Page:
For Martin

Last summer I visited Boston with my family. On the day we walked the Freedom Trail, my nephew and I left the others behind and made our way to Boylston Street and the finish line of the Boston Marathon. It’s a big yellow line with blue lettering painted across the street. It marks the end of the 26.2 mile run from Hopkinton to Boston. The Boston Marathon is the oldest marathon in the world – aside from that first one in Greece several hundred years ago.

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Running the Boston Marathon is on my bucket list. However, there is an asterisk next to that particular item. The asterisk denotes the fact that runners have to qualify for Boston by completing another marathon in a specific amount of time. For my age range, I would have to complete a marathon in 3 hours and 25 minutes. Based on past performance, I would need to shave about an hour off my personal best time. Not likely, especially since I’m not getting faster as I get older.

Part of my inspiration to run a marathon in the first place was standing on the sidewalk watching the finish of the Capital City Marathon. It was exhilarating to watch the runners cross the finish as the crowd – including me – cheered them on. I wanted to be the one being rooted for. Six months later, I had my marathoning debut in the Seattle Marathon.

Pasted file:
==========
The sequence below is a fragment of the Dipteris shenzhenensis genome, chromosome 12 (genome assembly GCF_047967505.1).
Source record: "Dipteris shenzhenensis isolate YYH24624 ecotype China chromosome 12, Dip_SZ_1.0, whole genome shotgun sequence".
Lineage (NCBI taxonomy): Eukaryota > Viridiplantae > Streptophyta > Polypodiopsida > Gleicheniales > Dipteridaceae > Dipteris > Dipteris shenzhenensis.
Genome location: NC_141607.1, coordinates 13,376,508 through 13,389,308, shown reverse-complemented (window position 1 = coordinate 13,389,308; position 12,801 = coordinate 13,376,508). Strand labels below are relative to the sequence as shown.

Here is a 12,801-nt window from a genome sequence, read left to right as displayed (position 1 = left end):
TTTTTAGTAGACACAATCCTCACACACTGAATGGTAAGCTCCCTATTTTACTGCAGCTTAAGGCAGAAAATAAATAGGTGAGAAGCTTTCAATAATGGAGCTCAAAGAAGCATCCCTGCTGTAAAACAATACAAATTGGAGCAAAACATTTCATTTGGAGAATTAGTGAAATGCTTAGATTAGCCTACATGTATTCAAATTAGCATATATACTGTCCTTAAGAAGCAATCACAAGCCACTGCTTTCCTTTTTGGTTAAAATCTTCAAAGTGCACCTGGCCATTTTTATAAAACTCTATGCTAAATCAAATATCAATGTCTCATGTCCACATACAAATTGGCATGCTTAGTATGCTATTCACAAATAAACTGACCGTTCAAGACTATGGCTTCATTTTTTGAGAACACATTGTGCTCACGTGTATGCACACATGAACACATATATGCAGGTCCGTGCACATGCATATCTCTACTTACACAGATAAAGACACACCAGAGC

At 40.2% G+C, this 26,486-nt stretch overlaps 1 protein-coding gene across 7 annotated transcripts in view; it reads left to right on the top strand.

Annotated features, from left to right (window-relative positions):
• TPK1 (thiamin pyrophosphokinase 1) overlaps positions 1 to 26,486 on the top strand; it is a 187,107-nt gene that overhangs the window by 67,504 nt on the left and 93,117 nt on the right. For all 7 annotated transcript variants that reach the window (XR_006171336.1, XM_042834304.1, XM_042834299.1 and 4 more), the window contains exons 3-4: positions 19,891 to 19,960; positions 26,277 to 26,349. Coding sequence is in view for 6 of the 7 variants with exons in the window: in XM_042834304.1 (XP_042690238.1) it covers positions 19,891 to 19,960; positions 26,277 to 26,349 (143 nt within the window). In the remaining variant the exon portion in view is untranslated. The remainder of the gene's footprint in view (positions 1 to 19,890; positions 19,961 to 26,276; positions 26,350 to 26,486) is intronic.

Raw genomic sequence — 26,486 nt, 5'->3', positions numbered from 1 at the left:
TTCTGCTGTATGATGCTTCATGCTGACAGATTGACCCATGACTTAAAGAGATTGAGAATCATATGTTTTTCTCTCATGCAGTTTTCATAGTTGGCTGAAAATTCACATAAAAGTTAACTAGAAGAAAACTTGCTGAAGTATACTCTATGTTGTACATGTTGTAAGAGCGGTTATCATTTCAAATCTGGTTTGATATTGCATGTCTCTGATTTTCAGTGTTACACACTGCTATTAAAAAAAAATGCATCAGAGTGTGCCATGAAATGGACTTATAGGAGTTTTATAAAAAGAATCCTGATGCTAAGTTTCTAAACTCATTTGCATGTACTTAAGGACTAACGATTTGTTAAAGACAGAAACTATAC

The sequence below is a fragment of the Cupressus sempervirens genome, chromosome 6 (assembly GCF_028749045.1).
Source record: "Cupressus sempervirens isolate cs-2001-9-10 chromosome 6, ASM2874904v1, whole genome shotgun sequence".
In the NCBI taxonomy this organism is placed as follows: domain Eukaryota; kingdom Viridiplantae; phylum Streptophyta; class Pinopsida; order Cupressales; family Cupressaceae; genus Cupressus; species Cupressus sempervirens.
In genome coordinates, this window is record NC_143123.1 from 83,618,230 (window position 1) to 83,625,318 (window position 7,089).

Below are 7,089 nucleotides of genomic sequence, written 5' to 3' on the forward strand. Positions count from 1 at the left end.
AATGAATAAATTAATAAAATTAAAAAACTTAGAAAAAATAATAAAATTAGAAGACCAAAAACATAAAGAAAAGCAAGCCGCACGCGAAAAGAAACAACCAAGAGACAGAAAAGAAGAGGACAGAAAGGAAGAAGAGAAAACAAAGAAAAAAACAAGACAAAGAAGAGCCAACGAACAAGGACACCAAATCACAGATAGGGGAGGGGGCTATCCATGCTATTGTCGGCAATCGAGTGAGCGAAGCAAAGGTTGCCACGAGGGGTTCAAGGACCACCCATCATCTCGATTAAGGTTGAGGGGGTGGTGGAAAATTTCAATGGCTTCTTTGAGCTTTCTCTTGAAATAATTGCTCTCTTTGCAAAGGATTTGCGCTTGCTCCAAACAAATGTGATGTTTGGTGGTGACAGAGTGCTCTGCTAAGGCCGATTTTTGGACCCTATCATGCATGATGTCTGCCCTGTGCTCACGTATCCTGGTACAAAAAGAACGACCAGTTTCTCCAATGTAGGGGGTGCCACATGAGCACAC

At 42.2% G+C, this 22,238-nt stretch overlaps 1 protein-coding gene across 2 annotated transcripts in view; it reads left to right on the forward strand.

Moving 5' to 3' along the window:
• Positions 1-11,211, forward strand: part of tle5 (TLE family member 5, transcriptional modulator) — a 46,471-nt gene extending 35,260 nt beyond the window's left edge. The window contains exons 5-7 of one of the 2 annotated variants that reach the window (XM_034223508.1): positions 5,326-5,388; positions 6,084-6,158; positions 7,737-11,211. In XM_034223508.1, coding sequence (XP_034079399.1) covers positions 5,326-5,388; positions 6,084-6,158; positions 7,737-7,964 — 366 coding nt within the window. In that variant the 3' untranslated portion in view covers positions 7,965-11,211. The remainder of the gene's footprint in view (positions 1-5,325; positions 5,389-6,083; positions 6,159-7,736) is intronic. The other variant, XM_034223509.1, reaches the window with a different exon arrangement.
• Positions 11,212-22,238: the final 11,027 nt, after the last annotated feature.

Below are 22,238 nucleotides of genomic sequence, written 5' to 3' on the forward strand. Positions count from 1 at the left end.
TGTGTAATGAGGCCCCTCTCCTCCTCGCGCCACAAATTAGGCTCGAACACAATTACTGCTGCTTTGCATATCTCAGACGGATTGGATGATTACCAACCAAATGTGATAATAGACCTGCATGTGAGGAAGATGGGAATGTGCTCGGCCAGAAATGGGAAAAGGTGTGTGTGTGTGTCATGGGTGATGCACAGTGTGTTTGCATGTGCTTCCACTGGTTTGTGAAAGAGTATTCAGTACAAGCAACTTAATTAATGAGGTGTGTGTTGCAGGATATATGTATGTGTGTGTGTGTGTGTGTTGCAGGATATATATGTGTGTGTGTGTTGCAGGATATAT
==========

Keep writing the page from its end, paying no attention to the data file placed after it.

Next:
All along the route of that race, friends, family, and complete strangers cheered me on. They stood there for hours shouting words of encouragement: “Nice job,” “looking good,” “your almost there,” and, my favorite, “I’m looking at finishers!” Running a marathon is exhausting physically and emotionally, and those exclamations were a tremendous help in keeping me focused on the finish.

As I write this, the Boston Marathon is underway. 36,000 runners are going the distance. More importantly, thousands more are cheering them on. Last year, a lot of those supporters suffered horrible scars, physical and emotional. Three died. There weren’t doing anything more than being supportive of runners, and they didn’t deserve what happened. It broke my heart.

To those running this morning, you’re looking good. You’re going to finish. Stay strong; Boston Strong. To those standing on the sidewalks cheering, I say, on behalf of the runners, thank you. You make all the difference. Nice job. You’re looking good.

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